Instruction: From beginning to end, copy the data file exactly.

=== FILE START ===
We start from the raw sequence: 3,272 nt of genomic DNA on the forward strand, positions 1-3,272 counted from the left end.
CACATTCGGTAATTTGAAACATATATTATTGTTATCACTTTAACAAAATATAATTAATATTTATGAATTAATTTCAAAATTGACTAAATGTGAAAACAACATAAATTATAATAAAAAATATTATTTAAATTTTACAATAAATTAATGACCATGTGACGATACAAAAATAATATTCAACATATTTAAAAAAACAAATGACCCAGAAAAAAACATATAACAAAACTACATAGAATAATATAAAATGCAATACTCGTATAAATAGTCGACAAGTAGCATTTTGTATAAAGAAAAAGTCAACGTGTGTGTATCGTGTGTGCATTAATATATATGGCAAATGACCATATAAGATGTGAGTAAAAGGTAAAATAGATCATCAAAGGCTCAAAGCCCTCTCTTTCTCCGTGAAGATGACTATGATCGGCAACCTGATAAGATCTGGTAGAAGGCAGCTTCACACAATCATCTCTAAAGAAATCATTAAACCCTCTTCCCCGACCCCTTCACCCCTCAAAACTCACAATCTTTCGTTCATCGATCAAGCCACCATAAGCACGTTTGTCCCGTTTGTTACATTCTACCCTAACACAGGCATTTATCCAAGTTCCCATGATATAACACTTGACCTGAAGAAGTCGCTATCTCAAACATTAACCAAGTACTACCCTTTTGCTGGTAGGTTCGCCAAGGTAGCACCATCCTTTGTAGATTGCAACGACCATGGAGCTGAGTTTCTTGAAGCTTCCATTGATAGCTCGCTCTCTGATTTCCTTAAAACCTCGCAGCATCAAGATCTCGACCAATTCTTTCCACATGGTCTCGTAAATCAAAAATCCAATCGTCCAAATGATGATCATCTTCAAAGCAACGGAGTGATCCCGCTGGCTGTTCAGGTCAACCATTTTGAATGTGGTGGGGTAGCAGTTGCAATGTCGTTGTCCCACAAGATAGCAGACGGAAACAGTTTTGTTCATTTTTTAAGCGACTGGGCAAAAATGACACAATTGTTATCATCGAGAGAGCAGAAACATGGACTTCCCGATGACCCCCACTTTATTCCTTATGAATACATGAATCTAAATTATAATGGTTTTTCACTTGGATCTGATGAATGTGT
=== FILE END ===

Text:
We start from the raw sequence: 3,272 nt of genomic DNA on the forward strand, positions 1-3,272 counted from the left end.
CACATTCGGTAATTTGAAACATATATTATTGTTATCACTTTAACAAAATATAATTAATATTTATGAATTAATTTCAAAATTGACTAAATGTGAAAACAACATAAATTATAATAAAAAATATTATTTAAATTTTACAATAAATTAATGACCATGTGACGATACAAAAATAATATTCAACATATTTAAAAAAACAAATGACCCAGAAAAAAACATATAACAAAACTACATAGAATAATATAAAATGCAATACTCGTATAAATAGTCGACAAGTAGCATTTTGTATAAAGAAAAAGTCAACGTGTGTGTATCGTGTGTGCATTAATATATATGGCAAATGACCATATAAGATGTGAGTAAAAGGTAAAATAGATCATCAAAGGCTCAAAGCCCTCTCTTTCTCCGTGAAGATGACTATGATCGGCAACCTGATAAGATCTGGTAGAAGGCAGCTTCACACAATCATCTCTAAAGAAATCATTAAACCCTCTTCCCCGACCCCTTCACCCCTCAAAACTCACAATCTTTCGTTCATCGATCAAGCCACCATAAGCACGTTTGTCCCGTTTGTTACATTCTACCCTAACACAGGCATTTATCCAAGTTCCCATGATATAACACTTGACCTGAAGAAGTCGCTATCTCAAACATTAACCAAGTACTACCCTTTTGCTGGTAGGTTCGCCAAGGTAGCACCATCCTTTGTAGATTGCAACGACCATGGAGCTGAGTTTCTTGAAGCTTCCATTGATAGCTCGCTCTCTGATTTCCTTAAAACCTCGCAGCATCAAGATCTCGACCAATTCTTTCCACATGGTCTCGTAAATCAAAAATCCAATCGTCCAAATGATGATCATCTTCAAAGCAACGGAGTGATCCCGCTGGCTGTTCAGGTCAACCATTTTGAATGTGGTGGGGTAGCAGTTGCAATGTCGTTGTCCCACAAGATAGCAGACGGAAACAGTTTTGTTCATTTTTTAAGCGACTGGGCAAAAATGACACAATTGTTATCATCGAGAGAGCAGAAACATGGACTTCCCGATGACCCCCACTTTATTCCTTATGAATACATGAATCTAAATTATAATGGTTTTTCACTTGGATCTGATGAATGTGT